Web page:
Is Content Curation Killing Social Media Marketing?
This is a subject that has been getting more of a focus over the last few months. As with any form of Social Strategy there is a lot of debate on what you should be doing and how much you should be doing it.
Content curation (in this context) is the act of finding the best content online, whether that’s articles, images or videos and then sharing that content on your own platform. It can follow a theme and be presented in an easily digestible format.
Upworthy and Meta Picture are two perfect examples of these. Upworthy does nothing original on its own (other than writing brief introductions) but its aim is simple, find important stuff and share it with others. This “stuff” is typically inspirational or political. Meta Picture is even simpler. It finds popular and funny images and posts them.
This act of curating content can be seen in places like Tumblr and Twitter too. Tumblr is generally users finding or making things and sharing them around. However on Twitter we start to see a more “professional” take on this, with people sharing good articles for their followers to read.
At one point this act of sharing happened without much thought. In fact it’s a common thing to hear from Social Media Managers that you should share a large ratio of other people’s content on your social accounts. The point of this is to break free of the “me, me, me” attitude and improve your reputation. Sharing a good article from someone else’s blog can grab the attention of its original poster and makes it look like you have more interest in giving your audience good stuff than you do in self-promotion.
So why would it be killing Social Media Marketing?
Marketers like Guy Kawasaki have built huge followings by doing nothing but curating content. They go out, read articles and share things they feel their audience will like or be interested in. They also post in an extremely high volume. (Guy Kawasaki can post 60+ tweets in one day!) The idea being that this constant stream means an increased chance in their tweets being spotted on a daily basis.
On the other side of the argument are marketers who think this new “trend” is a dangerous thing, supposedly distracting us from doing more important tasks such as creating our own content. They also worry that this increase in Social Media “noise” will start to put regular users off platforms such as Twitter. I’ve heard quite a few complaints of Twitter becoming “link heavy”.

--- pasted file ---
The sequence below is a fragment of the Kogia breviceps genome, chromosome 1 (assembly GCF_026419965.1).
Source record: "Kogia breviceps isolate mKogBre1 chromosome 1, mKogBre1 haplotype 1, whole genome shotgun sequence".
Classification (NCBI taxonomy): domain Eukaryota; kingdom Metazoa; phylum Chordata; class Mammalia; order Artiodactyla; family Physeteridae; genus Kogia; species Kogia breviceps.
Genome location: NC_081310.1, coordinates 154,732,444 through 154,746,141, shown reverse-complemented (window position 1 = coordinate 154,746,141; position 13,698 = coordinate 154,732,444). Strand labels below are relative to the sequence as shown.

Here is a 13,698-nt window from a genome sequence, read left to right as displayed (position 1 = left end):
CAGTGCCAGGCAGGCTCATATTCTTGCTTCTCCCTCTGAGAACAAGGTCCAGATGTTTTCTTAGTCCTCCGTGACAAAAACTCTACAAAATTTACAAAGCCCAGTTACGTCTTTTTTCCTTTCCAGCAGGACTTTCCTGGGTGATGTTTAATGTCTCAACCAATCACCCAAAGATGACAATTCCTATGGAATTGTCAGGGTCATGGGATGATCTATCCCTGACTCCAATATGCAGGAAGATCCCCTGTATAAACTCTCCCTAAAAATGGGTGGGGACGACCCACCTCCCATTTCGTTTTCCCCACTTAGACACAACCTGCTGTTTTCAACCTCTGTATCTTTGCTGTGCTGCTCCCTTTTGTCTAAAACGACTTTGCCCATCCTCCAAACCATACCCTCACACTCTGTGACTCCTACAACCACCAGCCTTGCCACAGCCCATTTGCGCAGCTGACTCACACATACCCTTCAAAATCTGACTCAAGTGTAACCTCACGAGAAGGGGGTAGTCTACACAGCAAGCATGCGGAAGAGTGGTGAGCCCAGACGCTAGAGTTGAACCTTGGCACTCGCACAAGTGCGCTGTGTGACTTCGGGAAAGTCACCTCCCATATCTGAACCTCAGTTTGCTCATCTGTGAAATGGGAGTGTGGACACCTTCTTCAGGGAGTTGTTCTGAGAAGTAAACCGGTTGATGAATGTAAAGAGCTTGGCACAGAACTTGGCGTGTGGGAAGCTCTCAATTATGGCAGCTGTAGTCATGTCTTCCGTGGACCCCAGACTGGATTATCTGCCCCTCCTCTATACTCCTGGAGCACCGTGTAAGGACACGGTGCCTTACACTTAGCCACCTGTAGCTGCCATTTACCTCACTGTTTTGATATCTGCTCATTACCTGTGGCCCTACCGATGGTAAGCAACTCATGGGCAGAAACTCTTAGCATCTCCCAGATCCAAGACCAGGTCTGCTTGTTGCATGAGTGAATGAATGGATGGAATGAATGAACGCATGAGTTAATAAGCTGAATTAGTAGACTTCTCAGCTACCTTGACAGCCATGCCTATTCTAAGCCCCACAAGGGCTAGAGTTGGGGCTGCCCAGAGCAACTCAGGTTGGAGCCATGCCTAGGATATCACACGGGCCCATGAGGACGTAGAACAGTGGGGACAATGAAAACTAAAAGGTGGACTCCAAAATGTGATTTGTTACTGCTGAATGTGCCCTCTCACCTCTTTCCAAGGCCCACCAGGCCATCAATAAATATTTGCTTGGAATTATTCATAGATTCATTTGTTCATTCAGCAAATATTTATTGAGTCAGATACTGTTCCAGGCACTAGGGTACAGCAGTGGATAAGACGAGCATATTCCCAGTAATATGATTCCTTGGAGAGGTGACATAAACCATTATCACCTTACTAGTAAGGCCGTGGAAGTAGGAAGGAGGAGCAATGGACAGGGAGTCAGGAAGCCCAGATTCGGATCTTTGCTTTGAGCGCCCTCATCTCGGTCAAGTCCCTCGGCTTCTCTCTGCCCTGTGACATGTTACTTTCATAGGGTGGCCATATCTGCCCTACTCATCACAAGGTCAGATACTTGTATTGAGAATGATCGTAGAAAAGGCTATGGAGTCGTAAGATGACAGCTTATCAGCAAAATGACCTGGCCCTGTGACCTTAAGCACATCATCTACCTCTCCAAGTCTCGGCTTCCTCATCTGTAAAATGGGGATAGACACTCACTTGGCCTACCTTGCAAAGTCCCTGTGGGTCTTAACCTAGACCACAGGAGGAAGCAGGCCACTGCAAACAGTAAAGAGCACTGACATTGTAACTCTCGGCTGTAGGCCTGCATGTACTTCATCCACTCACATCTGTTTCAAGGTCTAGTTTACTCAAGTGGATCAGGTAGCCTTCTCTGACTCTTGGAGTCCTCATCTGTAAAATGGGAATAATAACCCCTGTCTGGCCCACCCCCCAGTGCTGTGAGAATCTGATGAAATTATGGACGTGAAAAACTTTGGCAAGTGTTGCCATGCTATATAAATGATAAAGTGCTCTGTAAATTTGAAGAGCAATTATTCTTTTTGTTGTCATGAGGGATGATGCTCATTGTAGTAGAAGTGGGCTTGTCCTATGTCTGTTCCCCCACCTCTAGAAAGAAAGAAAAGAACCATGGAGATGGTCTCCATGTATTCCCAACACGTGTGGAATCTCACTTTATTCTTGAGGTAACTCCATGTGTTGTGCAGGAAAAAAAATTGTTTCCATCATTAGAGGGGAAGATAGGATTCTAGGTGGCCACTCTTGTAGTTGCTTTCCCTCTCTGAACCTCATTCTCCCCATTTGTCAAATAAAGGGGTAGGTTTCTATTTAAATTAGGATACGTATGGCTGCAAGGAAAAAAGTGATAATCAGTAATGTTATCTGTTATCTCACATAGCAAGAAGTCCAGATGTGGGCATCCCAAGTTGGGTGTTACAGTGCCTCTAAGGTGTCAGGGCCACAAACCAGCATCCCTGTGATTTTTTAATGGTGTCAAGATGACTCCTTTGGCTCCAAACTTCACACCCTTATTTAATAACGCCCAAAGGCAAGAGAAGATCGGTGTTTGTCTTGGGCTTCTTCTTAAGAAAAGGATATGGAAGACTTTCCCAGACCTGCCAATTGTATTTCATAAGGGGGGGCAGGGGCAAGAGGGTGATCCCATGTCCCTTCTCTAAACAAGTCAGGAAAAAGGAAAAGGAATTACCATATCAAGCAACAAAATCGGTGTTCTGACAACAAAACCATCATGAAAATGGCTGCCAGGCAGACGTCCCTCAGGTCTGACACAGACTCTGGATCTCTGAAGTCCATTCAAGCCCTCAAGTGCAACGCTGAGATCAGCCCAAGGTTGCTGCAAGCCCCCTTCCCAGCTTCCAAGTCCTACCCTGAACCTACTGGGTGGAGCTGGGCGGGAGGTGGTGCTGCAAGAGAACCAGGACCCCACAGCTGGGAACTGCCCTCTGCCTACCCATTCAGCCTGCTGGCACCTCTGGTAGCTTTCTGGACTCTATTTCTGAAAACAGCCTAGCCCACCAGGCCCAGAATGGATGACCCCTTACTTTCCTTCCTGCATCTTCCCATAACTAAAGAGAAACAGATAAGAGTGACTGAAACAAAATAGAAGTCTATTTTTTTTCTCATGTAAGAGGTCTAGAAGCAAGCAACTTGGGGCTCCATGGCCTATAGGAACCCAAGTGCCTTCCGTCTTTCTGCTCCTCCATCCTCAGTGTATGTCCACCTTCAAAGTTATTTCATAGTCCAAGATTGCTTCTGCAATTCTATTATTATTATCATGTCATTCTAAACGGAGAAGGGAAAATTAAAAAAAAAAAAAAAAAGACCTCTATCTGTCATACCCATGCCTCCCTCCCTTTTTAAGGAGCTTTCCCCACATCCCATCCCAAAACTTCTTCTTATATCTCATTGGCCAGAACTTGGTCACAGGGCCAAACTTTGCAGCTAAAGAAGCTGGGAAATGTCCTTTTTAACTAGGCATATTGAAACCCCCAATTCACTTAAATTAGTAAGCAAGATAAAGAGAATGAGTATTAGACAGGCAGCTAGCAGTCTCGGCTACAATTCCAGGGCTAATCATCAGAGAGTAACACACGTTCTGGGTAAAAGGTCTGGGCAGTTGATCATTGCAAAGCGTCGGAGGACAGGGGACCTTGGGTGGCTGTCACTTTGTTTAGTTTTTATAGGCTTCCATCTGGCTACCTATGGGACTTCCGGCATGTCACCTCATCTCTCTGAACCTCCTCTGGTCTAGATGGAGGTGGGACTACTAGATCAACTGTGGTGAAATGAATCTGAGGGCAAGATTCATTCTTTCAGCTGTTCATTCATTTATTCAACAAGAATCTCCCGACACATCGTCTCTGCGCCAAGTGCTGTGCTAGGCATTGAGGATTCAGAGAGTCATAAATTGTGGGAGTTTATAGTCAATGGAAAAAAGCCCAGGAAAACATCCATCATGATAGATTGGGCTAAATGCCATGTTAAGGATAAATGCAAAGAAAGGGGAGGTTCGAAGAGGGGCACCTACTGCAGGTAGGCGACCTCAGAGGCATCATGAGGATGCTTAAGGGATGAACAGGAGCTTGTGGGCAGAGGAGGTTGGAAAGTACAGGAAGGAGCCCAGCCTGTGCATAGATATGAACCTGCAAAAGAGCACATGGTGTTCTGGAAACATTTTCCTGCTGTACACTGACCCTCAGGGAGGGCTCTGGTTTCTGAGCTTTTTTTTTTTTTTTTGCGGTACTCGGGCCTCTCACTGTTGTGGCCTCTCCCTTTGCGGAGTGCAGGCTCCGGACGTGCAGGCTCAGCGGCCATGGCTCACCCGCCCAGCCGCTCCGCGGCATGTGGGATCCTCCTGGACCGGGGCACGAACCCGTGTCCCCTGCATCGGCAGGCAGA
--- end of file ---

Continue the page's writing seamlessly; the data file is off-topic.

When an argument such as this takes place I always try to see it from two different points of view. The first is that of a regular user using Social Media for information and entertainment. The second is that of a Social Media Marketer.
What does regular old me think about content curation then? Well, I check websites like Meta Picture, Tumblr and Buzzfeed regularly and I appreciate the convenience of having lots of fun things in one place. On Twitter I’m quite happy to follow someone if they share links to valuable articles on writing or social media. In fact I bookmarked one yesterday. Did I check to see if the Tweeter was also the person who wrote it? Well, no. All that mattered was that this was presented to me, I liked what I saw and I saved it for later.
As a Social Media Manager I’m constantly on the search for a good conversation starter. That might come from a blog post we’ve made or it can come from something someone else made. I’ve shared content from across the web because I thought it had value and I assumed that someone would appreciate me sharing it. But I also know that our followers are interested in who we are and what we’re getting up to. The posts that perform the best are photos from the office or updates about us. So I certainly don’t want to take time away from our own content creation.
I generally hold to the philosophy that there needs to be balance in everything. Too much of anything is usually a bad idea. Content curation has its place in Social Media Marketing. There’s nothing wrong with showing people things you enjoy or find useful but over doing it will drown out any individual voice you might have had. It’s up to you to decide where to draw that line.